Aishah said she tried to persuade her father to seek the help of Islamic elders to try to mend the relationship but he refused.

The daughter told investigators she did not know if there was another woman in her father’s life.

Although Aishah does not appear to have spoken to her father on the day the flight disappeared, she told investigators she knew from friends in Kuala Lumpur he was upset and felt ‘utter frustration’ over the jail sentence given to Anwar Ibrahim.

Zaharie was a fervent supporter of Anwar, a pro-democracy icon in Malaysia who was jailed for five years for sodomy hours before Flight MH370 took off for the final time.

Anwar’s supporters believe it was a politically motivated prosecution.

Despite her father’s personal problems, Aishah told investigators she did not believe he could be in any way responsible for the flight’s disappearance.

‘I don’t believe he would ever intentionally endanger the lives of his crew and passengers,’ she insisted.

Investigators also spoke to the pilot’s two sons – Ahmad Seth Zaharie, 26, a languages student, and Ahmad Idris Zaharie.

Ahmad Seth told them he had ‘barely spoken’ to his father in the weeks before the flight disappeared, even though they shared the same house.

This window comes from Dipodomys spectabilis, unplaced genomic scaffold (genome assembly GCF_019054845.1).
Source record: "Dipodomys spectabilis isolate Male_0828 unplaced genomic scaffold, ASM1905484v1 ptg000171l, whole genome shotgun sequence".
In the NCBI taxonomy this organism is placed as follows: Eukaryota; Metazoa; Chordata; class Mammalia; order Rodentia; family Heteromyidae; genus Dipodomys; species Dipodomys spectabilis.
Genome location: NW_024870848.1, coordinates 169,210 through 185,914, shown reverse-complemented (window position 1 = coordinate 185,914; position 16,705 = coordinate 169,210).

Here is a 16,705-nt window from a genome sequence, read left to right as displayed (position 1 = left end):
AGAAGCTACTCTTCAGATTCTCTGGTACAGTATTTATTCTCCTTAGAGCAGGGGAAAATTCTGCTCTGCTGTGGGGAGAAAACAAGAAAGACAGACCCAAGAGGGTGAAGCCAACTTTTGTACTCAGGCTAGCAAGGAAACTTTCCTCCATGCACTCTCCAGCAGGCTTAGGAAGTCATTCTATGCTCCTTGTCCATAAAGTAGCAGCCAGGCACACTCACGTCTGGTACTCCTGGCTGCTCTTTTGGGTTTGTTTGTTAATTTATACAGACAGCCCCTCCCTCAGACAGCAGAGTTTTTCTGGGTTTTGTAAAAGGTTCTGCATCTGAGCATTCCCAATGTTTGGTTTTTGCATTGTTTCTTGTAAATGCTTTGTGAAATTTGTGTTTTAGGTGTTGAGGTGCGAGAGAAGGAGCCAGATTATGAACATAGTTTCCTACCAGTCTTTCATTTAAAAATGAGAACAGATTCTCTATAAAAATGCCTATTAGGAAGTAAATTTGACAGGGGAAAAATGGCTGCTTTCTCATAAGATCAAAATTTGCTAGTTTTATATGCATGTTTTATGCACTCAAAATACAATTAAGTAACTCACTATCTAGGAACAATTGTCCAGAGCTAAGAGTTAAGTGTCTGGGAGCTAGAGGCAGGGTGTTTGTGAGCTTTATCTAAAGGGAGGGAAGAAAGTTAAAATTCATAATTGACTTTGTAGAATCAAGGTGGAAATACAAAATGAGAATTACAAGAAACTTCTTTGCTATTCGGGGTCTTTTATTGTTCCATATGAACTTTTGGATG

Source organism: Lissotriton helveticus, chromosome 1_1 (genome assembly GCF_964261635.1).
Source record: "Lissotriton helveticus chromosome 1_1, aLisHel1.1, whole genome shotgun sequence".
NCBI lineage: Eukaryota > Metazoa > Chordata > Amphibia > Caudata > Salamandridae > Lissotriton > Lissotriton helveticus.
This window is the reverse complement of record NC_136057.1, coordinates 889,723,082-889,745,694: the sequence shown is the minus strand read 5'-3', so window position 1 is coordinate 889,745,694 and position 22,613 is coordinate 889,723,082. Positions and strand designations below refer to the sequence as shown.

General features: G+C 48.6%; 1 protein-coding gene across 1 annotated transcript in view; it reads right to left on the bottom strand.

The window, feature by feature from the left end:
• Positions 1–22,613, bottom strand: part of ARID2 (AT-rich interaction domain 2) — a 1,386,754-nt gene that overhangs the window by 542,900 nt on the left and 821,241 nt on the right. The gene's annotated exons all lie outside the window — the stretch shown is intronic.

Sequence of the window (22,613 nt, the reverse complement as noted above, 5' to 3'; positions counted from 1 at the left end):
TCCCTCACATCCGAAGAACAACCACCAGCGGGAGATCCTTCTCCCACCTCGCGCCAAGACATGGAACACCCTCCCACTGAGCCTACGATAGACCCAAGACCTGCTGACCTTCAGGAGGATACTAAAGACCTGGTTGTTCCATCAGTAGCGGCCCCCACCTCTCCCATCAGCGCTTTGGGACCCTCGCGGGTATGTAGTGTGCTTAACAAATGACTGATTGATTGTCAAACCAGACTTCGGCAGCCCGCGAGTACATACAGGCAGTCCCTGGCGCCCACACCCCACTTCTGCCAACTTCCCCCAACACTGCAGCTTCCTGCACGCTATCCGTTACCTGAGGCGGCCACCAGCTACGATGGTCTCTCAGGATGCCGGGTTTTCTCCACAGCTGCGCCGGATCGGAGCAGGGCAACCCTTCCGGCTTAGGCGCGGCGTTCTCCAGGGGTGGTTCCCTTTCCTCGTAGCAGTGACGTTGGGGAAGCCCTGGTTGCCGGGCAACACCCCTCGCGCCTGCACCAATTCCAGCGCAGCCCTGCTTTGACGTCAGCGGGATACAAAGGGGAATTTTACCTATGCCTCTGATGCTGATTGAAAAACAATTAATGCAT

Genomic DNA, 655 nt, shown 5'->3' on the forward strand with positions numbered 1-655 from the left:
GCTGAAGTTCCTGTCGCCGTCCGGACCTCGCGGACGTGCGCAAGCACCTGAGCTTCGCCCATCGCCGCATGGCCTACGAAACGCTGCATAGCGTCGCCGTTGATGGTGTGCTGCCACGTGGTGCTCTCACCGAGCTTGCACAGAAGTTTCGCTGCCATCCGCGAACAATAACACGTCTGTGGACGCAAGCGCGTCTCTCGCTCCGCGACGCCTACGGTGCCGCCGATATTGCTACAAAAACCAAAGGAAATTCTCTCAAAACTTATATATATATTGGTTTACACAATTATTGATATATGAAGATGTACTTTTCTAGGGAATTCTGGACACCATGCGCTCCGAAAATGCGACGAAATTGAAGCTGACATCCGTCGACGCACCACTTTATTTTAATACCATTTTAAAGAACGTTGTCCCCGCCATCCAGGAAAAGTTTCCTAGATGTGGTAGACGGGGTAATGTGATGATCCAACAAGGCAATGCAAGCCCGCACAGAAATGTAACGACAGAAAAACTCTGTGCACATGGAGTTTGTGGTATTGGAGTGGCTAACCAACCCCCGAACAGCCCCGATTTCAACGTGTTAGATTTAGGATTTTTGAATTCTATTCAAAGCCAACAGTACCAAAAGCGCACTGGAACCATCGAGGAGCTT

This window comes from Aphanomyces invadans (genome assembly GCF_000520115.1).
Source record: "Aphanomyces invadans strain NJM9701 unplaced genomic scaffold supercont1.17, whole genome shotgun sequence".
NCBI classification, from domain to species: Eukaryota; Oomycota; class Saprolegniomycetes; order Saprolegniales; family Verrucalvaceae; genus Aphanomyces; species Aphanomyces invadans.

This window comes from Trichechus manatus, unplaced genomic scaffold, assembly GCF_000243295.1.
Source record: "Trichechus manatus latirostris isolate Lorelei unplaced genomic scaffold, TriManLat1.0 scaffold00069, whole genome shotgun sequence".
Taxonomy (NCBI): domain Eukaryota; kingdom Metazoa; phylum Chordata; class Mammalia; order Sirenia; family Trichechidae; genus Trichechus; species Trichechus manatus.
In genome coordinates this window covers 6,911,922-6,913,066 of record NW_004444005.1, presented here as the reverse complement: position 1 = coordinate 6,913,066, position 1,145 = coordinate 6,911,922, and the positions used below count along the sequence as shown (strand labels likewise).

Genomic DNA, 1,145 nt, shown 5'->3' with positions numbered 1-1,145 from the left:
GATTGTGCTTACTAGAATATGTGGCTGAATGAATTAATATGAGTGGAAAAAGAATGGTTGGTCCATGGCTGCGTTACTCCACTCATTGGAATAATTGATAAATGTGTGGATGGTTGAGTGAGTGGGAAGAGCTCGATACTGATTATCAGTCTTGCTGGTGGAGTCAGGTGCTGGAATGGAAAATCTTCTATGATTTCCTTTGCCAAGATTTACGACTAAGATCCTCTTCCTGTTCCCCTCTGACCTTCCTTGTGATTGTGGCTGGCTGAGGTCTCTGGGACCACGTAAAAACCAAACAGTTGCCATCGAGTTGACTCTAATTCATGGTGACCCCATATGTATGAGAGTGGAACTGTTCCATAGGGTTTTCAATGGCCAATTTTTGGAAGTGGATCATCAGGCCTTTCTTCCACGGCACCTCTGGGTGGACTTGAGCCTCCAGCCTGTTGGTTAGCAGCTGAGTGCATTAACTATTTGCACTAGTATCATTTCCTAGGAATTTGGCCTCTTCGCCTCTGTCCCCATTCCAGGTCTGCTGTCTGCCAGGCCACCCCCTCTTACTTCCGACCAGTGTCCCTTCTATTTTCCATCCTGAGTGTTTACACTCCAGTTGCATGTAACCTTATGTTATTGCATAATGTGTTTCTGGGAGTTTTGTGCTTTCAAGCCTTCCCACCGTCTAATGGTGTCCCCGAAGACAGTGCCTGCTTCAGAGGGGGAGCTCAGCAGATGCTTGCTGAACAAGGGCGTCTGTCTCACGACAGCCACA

Ahmad Idris posted a message on Facebook thanking someone for a poem written in support of his father which he said had helped to counter the ‘wounds and sadness’ from ‘baseless accusations made against my father’.

Police interviews with family members have confirmed that the pilot – who lived with his family in an upmarket suburb of the Malaysian capital, close to the international airport – did not have any obvious financial problems.

The Mail on Sunday revealed last weekend that police had not, at that time, interviewed the pilot’s wife in detail, partly because of cultural sensitivities in asking direct questions to people in grief or distress.


The plane is thought to have flown hundreds of miles out over the southern Indian Ocean where it eventually ran out of fuel and plunged into the sea

The softly-softly approach frustrated FBI officials working alongside Malaysian federal police. British intelligence agents are also helping in the investigation, The Mail on Sunday has been told.

News of the interviews came as the search for remains of the plane continued.

A Chinese and an Australian ship retrieved objects from the sea 1,150 miles off Perth, Western Australia, but none was confirmed to be from the missing flight.

Chinese aircraft also flew over the search area, and reported spotting three orange, white and red objects floating in the sea.

However, officials cautioned that they may be junk rather than wreckage from the aircraft.